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Old 03-19-2017, 10:44 PM   #16
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How were you able to hammer the hood vents shut if the hood was made of fiberglass, like the rest of that car and all other vettes?
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Old 03-20-2017, 09:43 AM   #17
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C1s are steel. They predate the fiberglass.
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Old 03-20-2017, 12:32 PM   #18
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WRONG. ALL Corvettes since 1953(first production year) have had fiberglass bodies. No steel bodies.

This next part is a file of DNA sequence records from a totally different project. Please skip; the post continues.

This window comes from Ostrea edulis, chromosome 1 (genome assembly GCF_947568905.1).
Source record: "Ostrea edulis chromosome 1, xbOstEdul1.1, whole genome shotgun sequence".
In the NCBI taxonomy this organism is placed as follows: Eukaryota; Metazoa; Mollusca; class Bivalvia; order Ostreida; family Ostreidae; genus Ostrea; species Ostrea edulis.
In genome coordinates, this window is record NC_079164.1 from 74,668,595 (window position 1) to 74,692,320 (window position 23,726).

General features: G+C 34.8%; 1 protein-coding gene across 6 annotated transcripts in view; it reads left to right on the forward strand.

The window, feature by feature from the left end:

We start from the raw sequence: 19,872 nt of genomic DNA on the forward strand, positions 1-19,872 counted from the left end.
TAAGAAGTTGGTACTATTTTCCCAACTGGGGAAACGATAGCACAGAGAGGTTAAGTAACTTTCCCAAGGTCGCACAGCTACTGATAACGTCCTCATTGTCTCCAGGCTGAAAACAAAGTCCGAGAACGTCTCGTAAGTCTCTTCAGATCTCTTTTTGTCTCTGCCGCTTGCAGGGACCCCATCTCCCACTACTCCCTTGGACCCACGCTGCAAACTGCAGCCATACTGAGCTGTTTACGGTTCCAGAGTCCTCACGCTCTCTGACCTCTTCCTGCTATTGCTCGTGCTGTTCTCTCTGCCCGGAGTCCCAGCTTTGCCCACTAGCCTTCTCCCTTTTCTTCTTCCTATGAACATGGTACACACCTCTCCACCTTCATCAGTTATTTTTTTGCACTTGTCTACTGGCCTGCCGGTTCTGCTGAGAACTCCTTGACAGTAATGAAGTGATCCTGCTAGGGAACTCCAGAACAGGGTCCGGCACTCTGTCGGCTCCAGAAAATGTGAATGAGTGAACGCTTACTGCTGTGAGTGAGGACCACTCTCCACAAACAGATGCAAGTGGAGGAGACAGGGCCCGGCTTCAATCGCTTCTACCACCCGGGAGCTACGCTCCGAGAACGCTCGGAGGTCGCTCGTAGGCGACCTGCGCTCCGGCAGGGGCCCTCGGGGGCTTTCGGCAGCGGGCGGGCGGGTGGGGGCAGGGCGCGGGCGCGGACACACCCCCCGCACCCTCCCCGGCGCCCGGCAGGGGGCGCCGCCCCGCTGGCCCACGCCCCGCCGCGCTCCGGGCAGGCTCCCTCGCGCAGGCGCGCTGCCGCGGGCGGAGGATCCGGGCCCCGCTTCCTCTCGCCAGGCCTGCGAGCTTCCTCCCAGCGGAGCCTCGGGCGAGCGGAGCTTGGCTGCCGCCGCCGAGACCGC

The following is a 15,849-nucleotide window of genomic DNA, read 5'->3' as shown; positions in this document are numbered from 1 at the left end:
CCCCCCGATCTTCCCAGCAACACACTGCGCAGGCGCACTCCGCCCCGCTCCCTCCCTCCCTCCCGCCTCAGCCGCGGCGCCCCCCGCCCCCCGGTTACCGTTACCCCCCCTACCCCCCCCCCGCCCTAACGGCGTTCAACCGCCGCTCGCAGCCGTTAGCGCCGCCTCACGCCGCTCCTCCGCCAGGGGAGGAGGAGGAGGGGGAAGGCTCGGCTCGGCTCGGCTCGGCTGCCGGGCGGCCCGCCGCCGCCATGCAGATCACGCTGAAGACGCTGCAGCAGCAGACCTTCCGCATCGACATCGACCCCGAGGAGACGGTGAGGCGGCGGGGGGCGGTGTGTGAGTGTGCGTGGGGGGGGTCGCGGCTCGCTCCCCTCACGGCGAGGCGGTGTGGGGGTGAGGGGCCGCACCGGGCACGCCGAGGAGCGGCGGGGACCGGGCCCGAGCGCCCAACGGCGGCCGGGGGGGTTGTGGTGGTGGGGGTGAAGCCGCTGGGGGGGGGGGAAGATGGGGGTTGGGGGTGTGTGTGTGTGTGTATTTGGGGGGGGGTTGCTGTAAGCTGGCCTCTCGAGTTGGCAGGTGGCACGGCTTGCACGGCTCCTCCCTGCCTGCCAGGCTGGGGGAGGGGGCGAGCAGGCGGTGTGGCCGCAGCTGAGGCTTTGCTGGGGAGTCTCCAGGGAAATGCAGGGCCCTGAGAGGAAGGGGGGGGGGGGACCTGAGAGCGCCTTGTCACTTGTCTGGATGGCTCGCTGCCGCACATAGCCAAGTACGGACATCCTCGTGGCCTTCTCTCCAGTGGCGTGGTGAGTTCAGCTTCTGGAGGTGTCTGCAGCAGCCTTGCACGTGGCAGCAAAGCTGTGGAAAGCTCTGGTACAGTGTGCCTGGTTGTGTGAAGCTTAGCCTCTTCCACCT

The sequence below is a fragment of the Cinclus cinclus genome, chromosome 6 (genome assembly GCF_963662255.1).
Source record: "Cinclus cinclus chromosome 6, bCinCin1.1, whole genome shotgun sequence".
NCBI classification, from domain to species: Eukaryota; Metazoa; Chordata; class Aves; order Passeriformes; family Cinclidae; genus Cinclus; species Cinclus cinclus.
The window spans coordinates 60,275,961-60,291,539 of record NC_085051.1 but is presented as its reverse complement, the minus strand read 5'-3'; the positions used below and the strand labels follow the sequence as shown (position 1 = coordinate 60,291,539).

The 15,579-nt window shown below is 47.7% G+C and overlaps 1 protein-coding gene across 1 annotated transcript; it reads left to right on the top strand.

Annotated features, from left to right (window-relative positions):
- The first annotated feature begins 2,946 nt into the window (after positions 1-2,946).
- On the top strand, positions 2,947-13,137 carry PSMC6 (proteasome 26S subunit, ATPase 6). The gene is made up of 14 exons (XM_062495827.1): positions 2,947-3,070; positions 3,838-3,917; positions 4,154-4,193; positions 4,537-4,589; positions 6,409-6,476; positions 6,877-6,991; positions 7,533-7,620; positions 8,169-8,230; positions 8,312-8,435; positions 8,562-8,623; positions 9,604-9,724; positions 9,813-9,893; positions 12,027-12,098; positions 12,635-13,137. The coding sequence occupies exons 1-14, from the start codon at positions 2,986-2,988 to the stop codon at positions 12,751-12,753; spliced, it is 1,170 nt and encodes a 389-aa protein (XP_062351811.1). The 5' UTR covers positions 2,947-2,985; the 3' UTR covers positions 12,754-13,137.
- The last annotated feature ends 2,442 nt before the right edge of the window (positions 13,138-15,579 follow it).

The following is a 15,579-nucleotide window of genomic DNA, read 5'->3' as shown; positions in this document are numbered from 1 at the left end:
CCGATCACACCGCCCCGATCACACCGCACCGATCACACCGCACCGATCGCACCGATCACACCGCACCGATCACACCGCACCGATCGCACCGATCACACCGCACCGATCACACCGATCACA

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Old 03-20-2017, 03:38 PM   #19
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It must have been an aftermarket part then. It was a long time ago, but it had stamped lovers in it and the hood was steel.
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Old 03-20-2017, 04:40 PM   #20
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It must have been an aftermarket part then. It was a long time ago, but it had stamped lovers in it and the hood was steel.
That could be. You made me think about it though, so I did a search for "Corvette body construction" and got the above answer. I wasn't gonna stick my neck out for nothing! LOL